MADISON — For John Harlow, staying home in Maine was always important.

Harlow, who graduated from the University of Maine Farmington in 2013 with a background in media studies, is the station director for Somerset Community TV 11, formerly known as Channel 11.

Harlow said that when he first came on board, the station felt antiquated, from its programming to its equipment. It was airing funerals. Broadcasts were played from DVDs.

So Harlow, 27, changed things. The Athens resident, who also graduated from Madison Area Memorial High School, brought the studio into the digital age.

He diversified the programming to include more community-oriented segments in addition to broadcasting Board of Selectmen meetings and town announcements.

Now, programming is downloaded onto a server.

“The physical space has changed since I’ve been here,” he said.

The station, which sits at 108 Old Point Ave. in Madison, consists of two rooms, a large studio space and a smaller office where Harlow edits video. He allocated a portion of the station’s budget to buy new lights and high definition digital cameras and microphones to modernize the studio set and increase overall production value.

The station, which Harlow said has been around since the early 2000s, serves three towns: Madison, Skowhegan and Anson. It has been rebranded as Somerset Community TV 11.

Harlow said the original name, Channel 11, was nondescript and didn’t set the station apart. He said branding was important to help the station stand out and separate it from the old station in the minds of viewers. “The perception was it was an old folks channel,” he said.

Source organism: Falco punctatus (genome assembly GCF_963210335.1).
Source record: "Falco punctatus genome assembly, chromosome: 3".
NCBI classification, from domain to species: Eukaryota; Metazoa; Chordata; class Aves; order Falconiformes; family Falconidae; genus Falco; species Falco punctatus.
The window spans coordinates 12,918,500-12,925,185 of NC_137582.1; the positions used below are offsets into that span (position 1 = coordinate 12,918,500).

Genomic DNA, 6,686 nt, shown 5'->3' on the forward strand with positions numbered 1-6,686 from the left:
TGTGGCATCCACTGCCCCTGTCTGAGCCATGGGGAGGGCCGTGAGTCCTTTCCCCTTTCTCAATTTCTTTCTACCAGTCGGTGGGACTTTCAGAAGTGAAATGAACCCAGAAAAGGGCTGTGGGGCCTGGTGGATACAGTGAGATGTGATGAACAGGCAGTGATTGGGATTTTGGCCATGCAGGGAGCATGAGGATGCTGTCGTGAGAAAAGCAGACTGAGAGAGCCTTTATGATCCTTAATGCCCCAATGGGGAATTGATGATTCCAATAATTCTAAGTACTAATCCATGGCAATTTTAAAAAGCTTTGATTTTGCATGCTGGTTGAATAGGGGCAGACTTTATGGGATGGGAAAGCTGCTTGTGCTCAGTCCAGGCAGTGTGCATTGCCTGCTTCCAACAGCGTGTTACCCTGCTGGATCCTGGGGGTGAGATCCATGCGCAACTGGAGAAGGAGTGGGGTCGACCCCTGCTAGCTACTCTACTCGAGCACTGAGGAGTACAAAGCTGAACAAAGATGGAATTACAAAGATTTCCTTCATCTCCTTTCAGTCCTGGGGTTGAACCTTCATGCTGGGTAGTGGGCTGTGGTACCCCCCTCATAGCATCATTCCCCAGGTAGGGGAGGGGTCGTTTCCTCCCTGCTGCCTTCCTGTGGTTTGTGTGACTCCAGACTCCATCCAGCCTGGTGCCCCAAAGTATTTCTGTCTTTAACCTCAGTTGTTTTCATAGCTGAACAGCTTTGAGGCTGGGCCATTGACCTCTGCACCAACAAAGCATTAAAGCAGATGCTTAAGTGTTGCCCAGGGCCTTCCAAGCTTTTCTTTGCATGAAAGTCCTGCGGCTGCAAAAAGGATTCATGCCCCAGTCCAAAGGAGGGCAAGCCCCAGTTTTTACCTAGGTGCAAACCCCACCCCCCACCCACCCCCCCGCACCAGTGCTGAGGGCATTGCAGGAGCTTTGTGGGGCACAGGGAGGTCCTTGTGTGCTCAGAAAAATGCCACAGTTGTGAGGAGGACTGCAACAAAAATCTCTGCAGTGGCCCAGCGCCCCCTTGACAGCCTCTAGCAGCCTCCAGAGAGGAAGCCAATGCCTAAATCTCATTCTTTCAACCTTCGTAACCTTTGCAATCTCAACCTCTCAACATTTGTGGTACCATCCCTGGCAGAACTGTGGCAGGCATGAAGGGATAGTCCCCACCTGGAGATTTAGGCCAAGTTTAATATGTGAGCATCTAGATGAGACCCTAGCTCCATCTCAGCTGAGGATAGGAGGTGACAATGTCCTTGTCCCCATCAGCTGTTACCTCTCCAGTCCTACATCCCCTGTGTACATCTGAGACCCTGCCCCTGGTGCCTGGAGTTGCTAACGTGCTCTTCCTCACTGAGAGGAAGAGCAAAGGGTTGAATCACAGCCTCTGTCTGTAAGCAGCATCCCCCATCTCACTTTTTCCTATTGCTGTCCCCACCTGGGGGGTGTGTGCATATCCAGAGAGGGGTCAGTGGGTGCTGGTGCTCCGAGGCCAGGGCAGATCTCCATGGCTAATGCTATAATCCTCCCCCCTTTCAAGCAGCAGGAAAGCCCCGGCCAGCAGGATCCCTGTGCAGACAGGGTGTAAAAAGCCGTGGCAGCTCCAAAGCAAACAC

Also, Somerset Community TV 11 is now a nonprofit organization, which Harlow said had been a long-term goal for the station and will help with sponsorships and securing donations in the future.

“It was a pretty big undertaking,” he said. “I think it’s succeeded a lot and grown a lot.”

Harlow believes becoming a nonprofit is a trend more successful stations are following. He points to Mt. Blue TV in Farmington as a sister station to his that is nonprofit and has made similar modernization efforts. Both nonprofit status and modernization may be key to the future for local access television as cable subscriptions trend downward and the internet offers other options online.

Harlow said the Somerset station reaches about 5,000 households.

Somerset Community TV 11 has an annual budget of $67,500. Harlow said that if future funding from cable subscriptions becomes less certain, the station has other avenues for funding, such as sponsorships and fundraising as a nonprofit.

Harlow said the station could also offer video services, such as loaning a person or company the station’s facilities and equipment to film a commercial.

The station runs 24/7, Harlow said, every day of the year. A selection of programs runs at specific times, and Harlow decides what fills the remaining hours. The station is not always staffed, he said, because he and his crew of three often go out into the community.

Through it all, Harlow, the son of Morning Sentinel reporter Doug Harlow, said he’s reminded of the importance of being a young person in central Maine, as the area has seen its “ups and downs.”

Harlow hopes his story inspires a younger generation to stay in central Maine and find work rather than move away. Living here and working at the station have given him the opportunity to see something grow. He said he will soon be participating in career fairs at local schools to show students they don’t have to move away to get a job in a field like his.

“It’s important to me to be a positive force in the community, where I see a lot of young people leaving, and trying to do something good for central Maine,” Harlow said.

Colin Ellis can be contacted at 861-9253 or at:

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